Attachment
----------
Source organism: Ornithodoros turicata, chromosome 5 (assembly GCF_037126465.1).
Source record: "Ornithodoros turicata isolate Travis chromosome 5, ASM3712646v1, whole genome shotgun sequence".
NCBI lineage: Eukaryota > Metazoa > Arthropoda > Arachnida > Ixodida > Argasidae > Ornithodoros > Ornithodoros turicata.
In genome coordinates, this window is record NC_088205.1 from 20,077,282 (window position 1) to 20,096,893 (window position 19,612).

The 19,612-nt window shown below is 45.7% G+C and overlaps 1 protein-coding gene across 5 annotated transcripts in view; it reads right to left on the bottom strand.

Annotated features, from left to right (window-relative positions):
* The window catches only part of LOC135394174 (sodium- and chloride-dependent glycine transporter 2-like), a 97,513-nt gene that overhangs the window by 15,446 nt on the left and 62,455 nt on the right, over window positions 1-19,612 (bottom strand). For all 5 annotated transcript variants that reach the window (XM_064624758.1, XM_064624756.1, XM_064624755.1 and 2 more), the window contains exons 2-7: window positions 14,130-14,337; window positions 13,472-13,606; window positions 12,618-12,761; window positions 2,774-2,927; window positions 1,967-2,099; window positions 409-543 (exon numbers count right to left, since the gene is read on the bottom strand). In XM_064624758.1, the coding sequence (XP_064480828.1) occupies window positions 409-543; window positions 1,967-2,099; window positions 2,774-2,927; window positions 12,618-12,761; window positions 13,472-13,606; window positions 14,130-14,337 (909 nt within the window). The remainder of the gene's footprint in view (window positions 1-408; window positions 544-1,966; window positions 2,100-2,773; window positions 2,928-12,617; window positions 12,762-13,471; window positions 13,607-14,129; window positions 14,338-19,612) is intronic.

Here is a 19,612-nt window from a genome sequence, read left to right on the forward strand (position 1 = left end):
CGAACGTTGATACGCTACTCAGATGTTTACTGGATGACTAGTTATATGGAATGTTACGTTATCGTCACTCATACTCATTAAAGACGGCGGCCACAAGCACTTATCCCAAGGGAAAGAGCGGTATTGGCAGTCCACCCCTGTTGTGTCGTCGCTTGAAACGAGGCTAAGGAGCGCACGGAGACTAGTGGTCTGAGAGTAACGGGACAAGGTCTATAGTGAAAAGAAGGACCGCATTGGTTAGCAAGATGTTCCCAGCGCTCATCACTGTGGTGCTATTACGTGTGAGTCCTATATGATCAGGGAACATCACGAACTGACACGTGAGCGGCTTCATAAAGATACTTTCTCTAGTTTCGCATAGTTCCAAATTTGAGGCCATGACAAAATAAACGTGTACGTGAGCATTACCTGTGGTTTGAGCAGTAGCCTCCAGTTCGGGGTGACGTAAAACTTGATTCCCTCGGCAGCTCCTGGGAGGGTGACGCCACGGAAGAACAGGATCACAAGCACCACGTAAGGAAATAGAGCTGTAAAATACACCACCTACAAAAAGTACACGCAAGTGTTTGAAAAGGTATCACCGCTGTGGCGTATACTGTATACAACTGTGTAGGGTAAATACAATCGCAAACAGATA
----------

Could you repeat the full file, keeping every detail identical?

Source organism: Ornithodoros turicata, chromosome 5 (assembly GCF_037126465.1).
Source record: "Ornithodoros turicata isolate Travis chromosome 5, ASM3712646v1, whole genome shotgun sequence".
NCBI lineage: Eukaryota > Metazoa > Arthropoda > Arachnida > Ixodida > Argasidae > Ornithodoros > Ornithodoros turicata.
In genome coordinates, this window is record NC_088205.1 from 20,077,282 (window position 1) to 20,096,893 (window position 19,612).

The 19,612-nt window shown below is 45.7% G+C and overlaps 1 protein-coding gene across 5 annotated transcripts in view; it reads right to left on the bottom strand.

Annotated features, from left to right (window-relative positions):
* The window catches only part of LOC135394174 (sodium- and chloride-dependent glycine transporter 2-like), a 97,513-nt gene that overhangs the window by 15,446 nt on the left and 62,455 nt on the right, over window positions 1-19,612 (bottom strand). For all 5 annotated transcript variants that reach the window (XM_064624758.1, XM_064624756.1, XM_064624755.1 and 2 more), the window contains exons 2-7: window positions 14,130-14,337; window positions 13,472-13,606; window positions 12,618-12,761; window positions 2,774-2,927; window positions 1,967-2,099; window positions 409-543 (exon numbers count right to left, since the gene is read on the bottom strand). In XM_064624758.1, the coding sequence (XP_064480828.1) occupies window positions 409-543; window positions 1,967-2,099; window positions 2,774-2,927; window positions 12,618-12,761; window positions 13,472-13,606; window positions 14,130-14,337 (909 nt within the window). The remainder of the gene's footprint in view (window positions 1-408; window positions 544-1,966; window positions 2,100-2,773; window positions 2,928-12,617; window positions 12,762-13,471; window positions 13,607-14,129; window positions 14,338-19,612) is intronic.

Here is a 19,612-nt window from a genome sequence, read left to right on the forward strand (position 1 = left end):
CGAACGTTGATACGCTACTCAGATGTTTACTGGATGACTAGTTATATGGAATGTTACGTTATCGTCACTCATACTCATTAAAGACGGCGGCCACAAGCACTTATCCCAAGGGAAAGAGCGGTATTGGCAGTCCACCCCTGTTGTGTCGTCGCTTGAAACGAGGCTAAGGAGCGCACGGAGACTAGTGGTCTGAGAGTAACGGGACAAGGTCTATAGTGAAAAGAAGGACCGCATTGGTTAGCAAGATGTTCCCAGCGCTCATCACTGTGGTGCTATTACGTGTGAGTCCTATATGATCAGGGAACATCACGAACTGACACGTGAGCGGCTTCATAAAGATACTTTCTCTAGTTTCGCATAGTTCCAAATTTGAGGCCATGACAAAATAAACGTGTACGTGAGCATTACCTGTGGTTTGAGCAGTAGCCTCCAGTTCGGGGTGACGTAAAACTTGATTCCCTCGGCAGCTCCTGGGAGGGTGACGCCACGGAAGAACAGGATCACAAGCACCACGTAAGGAAATAGAGCTGTAAAATACACCACCTACAAAAAGTACACGCAAGTGTTTGAAAAGGTATCACCGCTGTGGCGTATACTGTATACAACTGTGTAGGGTAAATACAATCGCAAACAGATA